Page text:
When you have Kevin Johnson and Michelle Rhee as local politicians/influence peddlers, national news, like Rhee going back to run St. Hope schools (the non-profit that runs Johnson’s local charter schools) is not just national news but a local story, and vice versa. So let’s run down a series of local pieces (and some from the nationals) on our local “first” couple and see what it means for me, and for thee, in the education world.
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Let me take this opportunity to wholeheartedly and unreservedly endorse David Goldberg for Secretary Treasurer of the California Teachers Association. David is a strong progressive union leader. He understands the issues, and has worked towards solutions. He understands the critical need to organize not just among our members, but in our communities. He has the vision, and the experience to help us bring our union to be what and where it needs to be. I urge my fellow State Council members to join me in voting for David. I ask members who are not State Council members to communicate their support for David to their elected representatives. Now is the time, and David is the one to get it done! Please like his Facebook page and share it with educators you know. Thank you for your kind consideration.
At last week’s NEA Representative Assembly, a new leadership team was elected that included Lily Eskelsen Garcia as president, Becky Pringle as Vice President, and Princess Moss as Treasurer. They are not the first women or women of color in these positions, but having all three positions filled by women of color is precedent setting. Lily is certainly a change in personality from outgoing President, Dennis van Roekel, but the question on a lot of members’ minds is, “will this lead to changes in how NEA does business?” This article from Politico is a nice introduction to Ms. Eskelsen Garcia as any, and shows both things that concern, and things that could point the way to a better direction for NEA. Read the rest of this entry »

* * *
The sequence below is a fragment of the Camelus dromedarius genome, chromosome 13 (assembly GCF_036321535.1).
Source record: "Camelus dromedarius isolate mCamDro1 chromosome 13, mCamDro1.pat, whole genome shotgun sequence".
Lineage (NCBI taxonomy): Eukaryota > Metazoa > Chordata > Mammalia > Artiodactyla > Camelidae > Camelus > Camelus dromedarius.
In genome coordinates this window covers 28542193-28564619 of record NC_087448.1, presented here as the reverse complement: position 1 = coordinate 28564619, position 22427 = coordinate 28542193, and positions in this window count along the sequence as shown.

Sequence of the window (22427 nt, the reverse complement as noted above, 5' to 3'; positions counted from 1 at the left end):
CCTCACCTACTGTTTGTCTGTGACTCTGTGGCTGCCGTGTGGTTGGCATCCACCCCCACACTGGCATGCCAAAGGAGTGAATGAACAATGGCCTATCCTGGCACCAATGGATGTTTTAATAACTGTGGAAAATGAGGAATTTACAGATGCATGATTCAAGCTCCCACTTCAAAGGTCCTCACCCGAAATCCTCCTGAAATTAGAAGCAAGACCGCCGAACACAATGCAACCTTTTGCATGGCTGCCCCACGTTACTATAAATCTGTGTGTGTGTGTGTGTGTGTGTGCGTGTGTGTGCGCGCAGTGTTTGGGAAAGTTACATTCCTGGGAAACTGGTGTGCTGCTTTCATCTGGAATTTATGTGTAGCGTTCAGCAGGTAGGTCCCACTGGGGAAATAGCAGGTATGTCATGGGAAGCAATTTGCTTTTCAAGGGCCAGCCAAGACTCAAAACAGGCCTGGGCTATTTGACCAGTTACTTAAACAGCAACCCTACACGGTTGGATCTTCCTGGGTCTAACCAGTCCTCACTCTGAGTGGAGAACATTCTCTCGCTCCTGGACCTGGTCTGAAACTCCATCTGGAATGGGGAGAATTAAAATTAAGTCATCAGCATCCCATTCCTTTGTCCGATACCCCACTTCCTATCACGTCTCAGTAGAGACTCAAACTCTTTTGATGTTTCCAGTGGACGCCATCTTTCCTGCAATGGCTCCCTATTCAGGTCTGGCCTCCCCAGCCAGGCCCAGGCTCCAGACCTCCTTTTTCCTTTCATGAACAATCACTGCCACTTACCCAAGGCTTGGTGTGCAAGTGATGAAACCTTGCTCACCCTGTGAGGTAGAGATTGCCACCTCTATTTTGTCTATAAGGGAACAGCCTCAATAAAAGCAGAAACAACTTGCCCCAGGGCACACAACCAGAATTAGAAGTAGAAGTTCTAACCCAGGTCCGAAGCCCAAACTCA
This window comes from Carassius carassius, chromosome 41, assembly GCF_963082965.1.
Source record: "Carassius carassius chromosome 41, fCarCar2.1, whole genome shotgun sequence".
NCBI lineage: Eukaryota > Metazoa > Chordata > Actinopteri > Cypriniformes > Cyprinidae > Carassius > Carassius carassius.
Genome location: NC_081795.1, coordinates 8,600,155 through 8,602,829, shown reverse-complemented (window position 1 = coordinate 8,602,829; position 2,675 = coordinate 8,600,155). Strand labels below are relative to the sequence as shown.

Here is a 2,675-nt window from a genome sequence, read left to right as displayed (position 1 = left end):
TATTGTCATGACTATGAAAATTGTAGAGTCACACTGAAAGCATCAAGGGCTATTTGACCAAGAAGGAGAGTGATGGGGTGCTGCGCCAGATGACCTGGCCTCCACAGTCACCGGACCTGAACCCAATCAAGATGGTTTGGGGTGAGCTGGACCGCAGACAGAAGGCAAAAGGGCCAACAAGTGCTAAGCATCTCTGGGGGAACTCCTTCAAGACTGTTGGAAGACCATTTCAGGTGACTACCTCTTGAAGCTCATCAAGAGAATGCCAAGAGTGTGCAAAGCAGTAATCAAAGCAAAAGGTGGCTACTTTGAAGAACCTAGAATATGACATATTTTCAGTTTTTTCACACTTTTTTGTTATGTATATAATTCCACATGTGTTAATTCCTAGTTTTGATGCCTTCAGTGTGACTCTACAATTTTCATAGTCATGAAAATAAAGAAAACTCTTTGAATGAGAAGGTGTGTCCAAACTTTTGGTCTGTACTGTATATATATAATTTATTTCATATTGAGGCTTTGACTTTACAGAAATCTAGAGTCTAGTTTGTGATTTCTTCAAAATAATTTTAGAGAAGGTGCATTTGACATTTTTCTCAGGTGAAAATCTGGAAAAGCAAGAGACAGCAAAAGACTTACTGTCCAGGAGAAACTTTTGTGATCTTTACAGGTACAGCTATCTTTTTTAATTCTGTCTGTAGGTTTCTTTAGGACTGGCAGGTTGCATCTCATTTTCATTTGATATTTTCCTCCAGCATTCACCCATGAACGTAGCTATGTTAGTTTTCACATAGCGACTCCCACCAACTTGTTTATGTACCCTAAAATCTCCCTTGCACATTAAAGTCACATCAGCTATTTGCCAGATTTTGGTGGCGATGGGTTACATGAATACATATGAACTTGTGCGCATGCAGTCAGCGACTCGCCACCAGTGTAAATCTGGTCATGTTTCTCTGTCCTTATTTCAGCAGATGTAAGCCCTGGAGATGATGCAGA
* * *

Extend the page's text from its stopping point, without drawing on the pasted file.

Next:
Student: My school district hires too many white teachers – The Washington Post is a really thoughtful first-person piece from a student in the New Orleans school system that was posted in a private teacher discussion group which I’m part of. Since it’s a private group, I’m going to talk pretty generally about that aspect of it. When I first looked at the discussion I thought it looked pretty good. Lot’s of folks talking pretty seriously about the subject. The glass looked half-full, to me. Read the rest of this entry »
In the aftermath of the initial Vergara decision, there are lots of questions about effects. Having taught in a public school under a turn-around model, where hiring and being retained, was based solely on the discretion of the site administrator, I think I already have a pretty good idea of what that will look like, and it’s not good for kids or the communities they live in. Read the rest of this entry »